To make this dysfunctional process even worse, whoever gets appointed to head up NTIA is unlikely to consider ICANN a major deal. From a U.S. policy perspective, the important things about NTIA are: (a) management of federal spectrum; (c) lingering issues around the DTV transition; and, (b) any role in developing statistics or administering grant programs related to broadband or other telecommunications services in the U.S. While the Bush Administration defunded programs like the Technology Opportunity Program (TOP), and stopped issuing reports on electronic commerce and the digital divide because it was much easier to just say everything was hunky-dory, I am hopeful that this will change under Obama. So whoever is selected to run NTIA (and did I mention I am available after January 31?) is going to have (hopefully) some really huge issues on domestic telecom policy and infrstructure buildout. Dealing with ICANN — with its massive nest of powerful stakeholders and absolutely no good solution — is going to be as tempting as canceling one’s holiday plans to have root canal.
Nevertheless, I hope the Obama people make a stab at getting the problem of ICANN and its thorny relationship with the USG resolved once and for all (at least, as much as anything in policyland can ever be resolved once and for all). Back in 2006, I testified before the relevant House subcommittees and made my recommendations. (You can read my testimony here). Most of these are still relevant, I think. But for those not interested in reading through it, and so that I don’t have to revise anything out of date, let me boil it down to one basic recommendation:
STOP PLAYING GAMES
Really. Just fess up on whether the USG is going to cut the chord and let ICANN go its merry way, or not. If yes, set a time table and make it happen. Sure, there will be a lot of scurrying and efforts to slip all kinds of controls and commitments for this special interest group or that. But for Heaven’s sake, it’s been ten bloody years and an entire cottage industry has evolved around this stupid thing.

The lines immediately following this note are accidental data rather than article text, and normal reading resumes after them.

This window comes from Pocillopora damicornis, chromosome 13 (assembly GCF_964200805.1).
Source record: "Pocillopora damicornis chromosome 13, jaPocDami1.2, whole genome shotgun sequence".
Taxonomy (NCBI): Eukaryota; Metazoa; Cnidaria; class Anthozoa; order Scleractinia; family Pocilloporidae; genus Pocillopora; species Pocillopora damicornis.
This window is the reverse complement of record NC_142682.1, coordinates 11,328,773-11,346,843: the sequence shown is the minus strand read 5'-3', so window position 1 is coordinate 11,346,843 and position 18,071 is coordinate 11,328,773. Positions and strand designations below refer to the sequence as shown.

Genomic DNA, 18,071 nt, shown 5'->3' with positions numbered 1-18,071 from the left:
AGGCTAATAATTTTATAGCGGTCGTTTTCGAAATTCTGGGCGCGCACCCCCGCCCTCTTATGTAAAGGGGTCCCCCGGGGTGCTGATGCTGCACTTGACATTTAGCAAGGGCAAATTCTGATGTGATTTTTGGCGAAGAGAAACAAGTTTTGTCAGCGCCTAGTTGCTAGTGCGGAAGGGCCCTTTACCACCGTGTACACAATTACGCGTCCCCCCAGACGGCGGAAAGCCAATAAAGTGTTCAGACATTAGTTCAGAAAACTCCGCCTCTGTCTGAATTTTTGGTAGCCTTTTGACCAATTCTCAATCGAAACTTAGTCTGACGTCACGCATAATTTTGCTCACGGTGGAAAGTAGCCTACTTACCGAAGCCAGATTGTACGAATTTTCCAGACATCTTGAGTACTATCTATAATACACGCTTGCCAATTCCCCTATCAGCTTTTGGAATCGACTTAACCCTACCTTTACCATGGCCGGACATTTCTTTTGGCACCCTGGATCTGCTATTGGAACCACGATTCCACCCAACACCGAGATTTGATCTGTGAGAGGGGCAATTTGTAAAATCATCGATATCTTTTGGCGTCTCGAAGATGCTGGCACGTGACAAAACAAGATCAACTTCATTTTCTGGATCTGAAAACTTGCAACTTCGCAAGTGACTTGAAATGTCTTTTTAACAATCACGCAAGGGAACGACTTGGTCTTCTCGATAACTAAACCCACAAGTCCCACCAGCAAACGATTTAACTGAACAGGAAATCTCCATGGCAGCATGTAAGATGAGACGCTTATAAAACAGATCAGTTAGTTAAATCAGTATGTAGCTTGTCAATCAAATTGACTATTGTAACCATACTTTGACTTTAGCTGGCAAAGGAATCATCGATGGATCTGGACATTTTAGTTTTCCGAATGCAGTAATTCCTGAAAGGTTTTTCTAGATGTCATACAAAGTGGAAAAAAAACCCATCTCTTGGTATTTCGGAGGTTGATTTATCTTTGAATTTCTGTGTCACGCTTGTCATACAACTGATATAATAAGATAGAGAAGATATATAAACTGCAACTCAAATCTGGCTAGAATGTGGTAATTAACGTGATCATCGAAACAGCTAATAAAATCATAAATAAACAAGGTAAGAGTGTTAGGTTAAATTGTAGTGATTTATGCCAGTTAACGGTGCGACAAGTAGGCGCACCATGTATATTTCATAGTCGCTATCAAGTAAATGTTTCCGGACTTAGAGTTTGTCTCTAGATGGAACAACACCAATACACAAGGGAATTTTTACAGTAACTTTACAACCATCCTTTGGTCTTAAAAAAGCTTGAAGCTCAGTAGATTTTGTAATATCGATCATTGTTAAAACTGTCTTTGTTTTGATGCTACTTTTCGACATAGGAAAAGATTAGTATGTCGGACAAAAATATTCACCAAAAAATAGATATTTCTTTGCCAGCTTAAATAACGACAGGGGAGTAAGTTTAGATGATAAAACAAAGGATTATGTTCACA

Or not. In which case, scrub the whole thing and start again. Having NTIA perform the tasks managed by ICANN directly, with all the procedural protections built around U.S. regulatory action, would be a step up from the current state of paralysis where nothing of real significance can ever get done because there are simply too many places for powerful interests to derail the process.
Let me be clear, I am not laying this at the feat of ICANN’s current management or staff or at the hands of any particular interest. Too damn many chances to have a rational structure have been squandered by people taking this stuff personally. What we have here is a problem of policy. As long as the ICANN-NTIA relationship remains in this ridiculous state where ICANN theoretically has authority to act but NTIA can override any ICANN decision, the whole process will continue to plod along in precisely the same way it plods along today. The problem lies not in the action of any individual or set of individuals, it lies in a process that is so ambiguous it cannot possibly produce consistent results.
Ten years ago, the USG took a risk on the “ICANN experiment.” Time to end the study. Either it is good enough to release on its own, or scrub the whole thing and start again. Unless, of course, we want to be having the same debate on what to do about ICANN for its 20th anniversary in 2016.
Stay tuned . . .